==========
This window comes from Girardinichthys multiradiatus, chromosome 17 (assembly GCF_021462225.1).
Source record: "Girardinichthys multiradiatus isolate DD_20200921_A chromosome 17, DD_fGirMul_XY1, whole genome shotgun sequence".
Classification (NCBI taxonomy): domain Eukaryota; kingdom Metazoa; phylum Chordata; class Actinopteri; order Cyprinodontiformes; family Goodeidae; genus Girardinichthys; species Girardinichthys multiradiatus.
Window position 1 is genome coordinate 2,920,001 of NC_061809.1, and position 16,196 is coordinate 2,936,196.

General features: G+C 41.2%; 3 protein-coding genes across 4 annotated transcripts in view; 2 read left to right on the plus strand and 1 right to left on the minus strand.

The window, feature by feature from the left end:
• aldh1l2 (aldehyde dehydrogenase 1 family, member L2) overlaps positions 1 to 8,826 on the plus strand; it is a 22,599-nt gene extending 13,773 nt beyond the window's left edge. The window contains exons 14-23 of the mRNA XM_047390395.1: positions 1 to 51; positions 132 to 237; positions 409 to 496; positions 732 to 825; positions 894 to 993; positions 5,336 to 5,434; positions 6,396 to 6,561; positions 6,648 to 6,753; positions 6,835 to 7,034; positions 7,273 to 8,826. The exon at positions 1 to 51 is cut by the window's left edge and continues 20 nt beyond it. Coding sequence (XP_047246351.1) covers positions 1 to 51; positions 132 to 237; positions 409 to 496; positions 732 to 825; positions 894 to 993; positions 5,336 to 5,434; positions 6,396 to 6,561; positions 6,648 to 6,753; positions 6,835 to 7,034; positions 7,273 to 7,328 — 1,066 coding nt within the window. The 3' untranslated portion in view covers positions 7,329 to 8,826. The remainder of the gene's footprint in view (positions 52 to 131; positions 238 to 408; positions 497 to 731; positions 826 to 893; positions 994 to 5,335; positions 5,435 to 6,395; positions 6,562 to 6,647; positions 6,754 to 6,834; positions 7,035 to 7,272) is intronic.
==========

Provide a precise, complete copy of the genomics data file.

This window comes from Girardinichthys multiradiatus, chromosome 17 (assembly GCF_021462225.1).
Source record: "Girardinichthys multiradiatus isolate DD_20200921_A chromosome 17, DD_fGirMul_XY1, whole genome shotgun sequence".
Classification (NCBI taxonomy): domain Eukaryota; kingdom Metazoa; phylum Chordata; class Actinopteri; order Cyprinodontiformes; family Goodeidae; genus Girardinichthys; species Girardinichthys multiradiatus.
Window position 1 is genome coordinate 2,920,001 of NC_061809.1, and position 16,196 is coordinate 2,936,196.

General features: G+C 41.2%; 3 protein-coding genes across 4 annotated transcripts in view; 2 read left to right on the plus strand and 1 right to left on the minus strand.

The window, feature by feature from the left end:
• aldh1l2 (aldehyde dehydrogenase 1 family, member L2) overlaps positions 1 to 8,826 on the plus strand; it is a 22,599-nt gene extending 13,773 nt beyond the window's left edge. The window contains exons 14-23 of the mRNA XM_047390395.1: positions 1 to 51; positions 132 to 237; positions 409 to 496; positions 732 to 825; positions 894 to 993; positions 5,336 to 5,434; positions 6,396 to 6,561; positions 6,648 to 6,753; positions 6,835 to 7,034; positions 7,273 to 8,826. The exon at positions 1 to 51 is cut by the window's left edge and continues 20 nt beyond it. Coding sequence (XP_047246351.1) covers positions 1 to 51; positions 132 to 237; positions 409 to 496; positions 732 to 825; positions 894 to 993; positions 5,336 to 5,434; positions 6,396 to 6,561; positions 6,648 to 6,753; positions 6,835 to 7,034; positions 7,273 to 7,328 — 1,066 coding nt within the window. The 3' untranslated portion in view covers positions 7,329 to 8,826. The remainder of the gene's footprint in view (positions 52 to 131; positions 238 to 408; positions 497 to 731; positions 826 to 893; positions 994 to 5,335; positions 5,435 to 6,395; positions 6,562 to 6,647; positions 6,754 to 6,834; positions 7,035 to 7,272) is intronic.